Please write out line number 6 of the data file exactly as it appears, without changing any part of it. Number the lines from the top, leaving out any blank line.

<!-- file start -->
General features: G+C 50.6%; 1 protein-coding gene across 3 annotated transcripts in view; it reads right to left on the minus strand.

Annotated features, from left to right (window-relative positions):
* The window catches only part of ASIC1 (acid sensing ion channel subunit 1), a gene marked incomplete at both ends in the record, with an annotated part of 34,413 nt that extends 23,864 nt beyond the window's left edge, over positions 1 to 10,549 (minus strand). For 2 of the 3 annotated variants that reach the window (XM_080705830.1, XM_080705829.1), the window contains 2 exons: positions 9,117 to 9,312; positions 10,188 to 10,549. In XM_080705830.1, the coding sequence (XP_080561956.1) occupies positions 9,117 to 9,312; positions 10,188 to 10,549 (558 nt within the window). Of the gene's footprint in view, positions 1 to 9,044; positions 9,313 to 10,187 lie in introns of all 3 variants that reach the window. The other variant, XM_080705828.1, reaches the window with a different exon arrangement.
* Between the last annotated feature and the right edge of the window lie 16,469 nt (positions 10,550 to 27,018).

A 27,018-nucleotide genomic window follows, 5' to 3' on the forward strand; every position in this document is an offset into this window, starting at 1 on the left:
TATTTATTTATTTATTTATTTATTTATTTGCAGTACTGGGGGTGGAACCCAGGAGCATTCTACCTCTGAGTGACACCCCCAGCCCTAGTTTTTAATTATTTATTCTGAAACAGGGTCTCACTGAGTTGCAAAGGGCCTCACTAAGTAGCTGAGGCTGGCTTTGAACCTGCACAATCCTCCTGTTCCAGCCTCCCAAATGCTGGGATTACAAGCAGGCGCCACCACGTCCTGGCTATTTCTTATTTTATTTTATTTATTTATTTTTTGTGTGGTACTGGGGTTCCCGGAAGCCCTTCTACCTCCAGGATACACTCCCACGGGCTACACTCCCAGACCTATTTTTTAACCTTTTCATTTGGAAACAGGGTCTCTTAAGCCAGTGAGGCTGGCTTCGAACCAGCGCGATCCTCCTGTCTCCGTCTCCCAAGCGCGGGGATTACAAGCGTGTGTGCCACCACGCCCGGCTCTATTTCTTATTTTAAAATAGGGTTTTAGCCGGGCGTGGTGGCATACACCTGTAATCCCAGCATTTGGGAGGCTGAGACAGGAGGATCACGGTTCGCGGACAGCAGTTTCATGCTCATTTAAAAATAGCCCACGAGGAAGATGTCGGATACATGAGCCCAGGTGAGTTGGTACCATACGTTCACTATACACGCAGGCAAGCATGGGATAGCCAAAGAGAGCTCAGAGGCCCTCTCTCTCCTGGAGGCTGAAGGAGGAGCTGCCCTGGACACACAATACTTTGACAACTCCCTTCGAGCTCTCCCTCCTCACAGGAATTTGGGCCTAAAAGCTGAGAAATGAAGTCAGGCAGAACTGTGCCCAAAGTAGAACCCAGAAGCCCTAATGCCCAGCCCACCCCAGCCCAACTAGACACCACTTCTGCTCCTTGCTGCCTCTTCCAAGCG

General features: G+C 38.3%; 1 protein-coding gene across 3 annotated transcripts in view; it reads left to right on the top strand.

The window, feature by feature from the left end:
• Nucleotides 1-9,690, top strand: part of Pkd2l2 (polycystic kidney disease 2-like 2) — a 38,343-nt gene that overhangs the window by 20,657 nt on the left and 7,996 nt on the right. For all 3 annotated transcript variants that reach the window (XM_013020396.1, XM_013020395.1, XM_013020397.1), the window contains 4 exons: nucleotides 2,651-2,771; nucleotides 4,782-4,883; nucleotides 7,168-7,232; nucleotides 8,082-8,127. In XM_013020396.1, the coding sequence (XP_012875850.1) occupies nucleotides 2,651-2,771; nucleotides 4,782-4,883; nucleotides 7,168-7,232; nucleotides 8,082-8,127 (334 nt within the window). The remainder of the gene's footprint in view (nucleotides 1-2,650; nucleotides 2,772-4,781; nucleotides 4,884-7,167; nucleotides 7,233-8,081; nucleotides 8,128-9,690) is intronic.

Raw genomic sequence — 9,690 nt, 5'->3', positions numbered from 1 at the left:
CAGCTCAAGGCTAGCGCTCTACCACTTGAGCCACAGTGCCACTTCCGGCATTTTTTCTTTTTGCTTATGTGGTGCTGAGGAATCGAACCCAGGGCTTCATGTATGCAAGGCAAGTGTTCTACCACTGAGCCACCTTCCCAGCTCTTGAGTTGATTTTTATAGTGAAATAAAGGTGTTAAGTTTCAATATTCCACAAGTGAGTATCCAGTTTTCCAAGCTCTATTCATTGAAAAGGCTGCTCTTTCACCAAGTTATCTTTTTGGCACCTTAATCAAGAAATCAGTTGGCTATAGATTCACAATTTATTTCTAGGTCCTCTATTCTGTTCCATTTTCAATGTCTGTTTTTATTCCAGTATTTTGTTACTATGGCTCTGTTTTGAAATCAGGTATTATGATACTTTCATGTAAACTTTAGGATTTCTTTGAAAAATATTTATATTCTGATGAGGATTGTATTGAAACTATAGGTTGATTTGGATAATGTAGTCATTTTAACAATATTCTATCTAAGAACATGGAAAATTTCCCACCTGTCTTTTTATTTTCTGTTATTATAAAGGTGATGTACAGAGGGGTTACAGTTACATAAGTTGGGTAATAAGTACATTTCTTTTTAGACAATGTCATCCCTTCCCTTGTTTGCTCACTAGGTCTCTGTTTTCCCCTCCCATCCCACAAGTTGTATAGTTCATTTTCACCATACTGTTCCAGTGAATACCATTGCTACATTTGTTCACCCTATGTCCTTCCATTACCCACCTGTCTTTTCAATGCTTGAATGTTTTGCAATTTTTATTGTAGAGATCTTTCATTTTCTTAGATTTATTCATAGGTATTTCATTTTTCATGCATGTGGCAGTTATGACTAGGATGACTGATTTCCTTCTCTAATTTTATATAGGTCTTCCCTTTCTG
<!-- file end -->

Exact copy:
TATTTATTTATTTATTTATTTATTTATTTGCAGTACTGGGGGTGGAACCCAGGAGCATTCTACCTCTGAGTGACACCCCCAGCCCTAGTTTTTAATTATTTATTCTGAAACAGGGTCTCACTGAGTTGCAAAGGGCCTCACTAAGTAGCTGAGGCTGGCTTTGAACCTGCACAATCCTCCTGTTCCAGCCTCCCAAATGCTGGGATTACAAGCAGGCGCCACCACGTCCTGGCTATTTCTTATTTTATTTTATTTATTTATTTTTTGTGTGGTACTGGGGTTCCCGGAAGCCCTTCTACCTCCAGGATACACTCCCACGGGCTACACTCCCAGACCTATTTTTTAACCTTTTCATTTGGAAACAGGGTCTCTTAAGCCAGTGAGGCTGGCTTCGAACCAGCGCGATCCTCCTGTCTCCGTCTCCCAAGCGCGGGGATTACAAGCGTGTGTGCCACCACGCCCGGCTCTATTTCTTATTTTAAAATAGGGTTTTAGCCGGGCGTGGTGGCATACACCTGTAATCCCAGCATTTGGGAGGCTGAGACAGGAGGATCACGGTTCGCGGACAGCAGTTTCATGCTCATTTAAAAATAGCCCACGAGGAAGATGTCGGATACATGAGCCCAGGTGAGTTGGTACCATACGTTCACTATACACGCAGGCAAGCATGGGATAGCCAAAGAGAGCTCAGAGGCCCTCTCTCTCCTGGAGGCTGAAGGAGGAGCTGCCCTGGACACACAATACTTTGACAACTCCCTTCGAGCTCTCCCTCCTCACAGGAATTTGGGCCTAAAAGCTGAGAAATGAAGTCAGGCAGAACTGTGCCCAAAGTAGAACCCAGAAGCCCTAATGCCCAGCCCACCCCAGCCCAACTAGACACCACTTCTGCTCCTTGCTGCCTCTTCCAAGCG